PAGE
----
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Good news! Harold Mabern, the unsung jazz pianist who’s under recorded and whose discography is frustratingly either too hard to find or out of print, is back on the scene. A hard bop and swinging accompanist since the 1960’s whose two-fisted attack is exhilarating (just look at his pair of mitts on the cover art), Mabern can be heard on Blue Note dates with Lee Morgan and Hank Mobley to more than eight contemporary jazz records with tenor saxophonist Eric Alexander. Mabern is a modest man and is the first to admit he loves the sideman role (“I just always wanted to be the best sideman I could be.”) So it’s eventful when he returns with a solo recording and here we have the wonderful “Mr. Lucky,” an album of tunes associated with Sammy Davis, Jr. Mabern had been carrying around the idea of a Davis themed album for more than 20 years and the renditions of tunes like “Soft Shoe Training,” I’ve Gotta Be Me” and “What Kind Of Fool Am I” take on a life of their own, shaped by the Mabern & Alexander team in winning fashion. The youthful Alexander plays like a melodic freight train, charging ahead with endless creative phrasing while Mabern’s solos flow with circular rhythmic energy and positivity. The stalwart bassist John Webber and drummer Joe Farnsworth round out the rhythm team with a precise and soulful feel for the material. Harold Mabern is a pianist with tremendous appeal and an instantly recognizable sound that shines brightly on the illustrious “Mr. Lucky.” Warmly recommended. (9 tracks; 54:20 minutes)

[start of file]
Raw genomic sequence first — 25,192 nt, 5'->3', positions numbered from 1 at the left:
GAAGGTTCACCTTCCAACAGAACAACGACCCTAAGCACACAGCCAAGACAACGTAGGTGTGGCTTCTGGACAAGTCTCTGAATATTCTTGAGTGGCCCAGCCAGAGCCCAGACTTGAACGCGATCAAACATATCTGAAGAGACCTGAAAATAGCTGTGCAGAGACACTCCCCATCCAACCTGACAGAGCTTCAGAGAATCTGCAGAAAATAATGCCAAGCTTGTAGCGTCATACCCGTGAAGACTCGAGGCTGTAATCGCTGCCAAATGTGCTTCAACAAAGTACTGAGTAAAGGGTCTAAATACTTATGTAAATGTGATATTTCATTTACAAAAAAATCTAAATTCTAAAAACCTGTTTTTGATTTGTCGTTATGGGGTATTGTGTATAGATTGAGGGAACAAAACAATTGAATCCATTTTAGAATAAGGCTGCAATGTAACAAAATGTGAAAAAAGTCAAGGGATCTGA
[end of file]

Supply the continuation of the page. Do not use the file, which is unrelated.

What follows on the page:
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Diana Krall’s crossover appeal is undeniable. She was in fine form for her June stop in Lancaster, PA on her Summer Nights 2012 concert tour, charming the crowd with stories of her childhood in Vancouver while interspersing her typically deft renditions of standards, show tunes and Brazilian songs from her best-selling albums. Krall projects an elegance and sophistication on stage, her persona wrapped in a wry, knowing sensuality, but she’s quick to remind her audience that she’s just a small town girl who made it, sharing self-deprecating stories about being a mom to twin boys and her life with husband Elvis Costello. Most touching though were her interludes about the old tunes that she and her father would listen to on LPs during her visits home, songs of the 20’s and 30’s by Bix Beiderbecke and others that are not quite standards but nonetheless populist music played with cheer and barroom enthusiasm. Curiously, Ms Krall didn’t mention that these tunes would be the focus of “Glad Rag Doll” (Verve).

On “Doll,” Krall presses the pause button, putting her jazz combo, strings, lush standards and Claus Ogerman arrangements on hold, in the same way that her 2004 release “The Girl In The Other Room” bluntly departed from the Great American Songbook. Krall calls the new album her “song and dance record,” a surprising effort that introduces us to the stripped down pleasures of analog style tunes by Doc Pomus and other rough-hewn gems from lesser-known songwriters.  Produced by T-Bone Burnett (“Oh Brother, Where Art Thou”) “Doll” brings guitarists Marc Ribot, Burnett and Howard Coward together with bassist Dennis Crouch, guitarists Bryan Sutton and Colin Linden, drummer Jay Bellerose and keyboardist Keefus Green.

With charismatic aplomb and a mean stride piano technique, Krall takes to these tavern style songs with an easy conviction. Guitarist Ribot is a notable soloist and known among the avant-garde jazz scene, and his role here is to add both authenticity and a veneer of electric guitar grunge (“There Ain’t No Sweet Man That’s Worth The Salt Of My Tears”) with fuzz tones dialed high into the mix. Krall enthralls on sweet natured songs with expressive titles (“Just Like A Butterfly That’s Caught In The Rain,”) wistful interludes (“Wide River To Cross,”) optimistic ditties (“You Know – Everything’s Made For Love”) and the very pretty title tune, spare in its instrumentation yet emotionally ripe.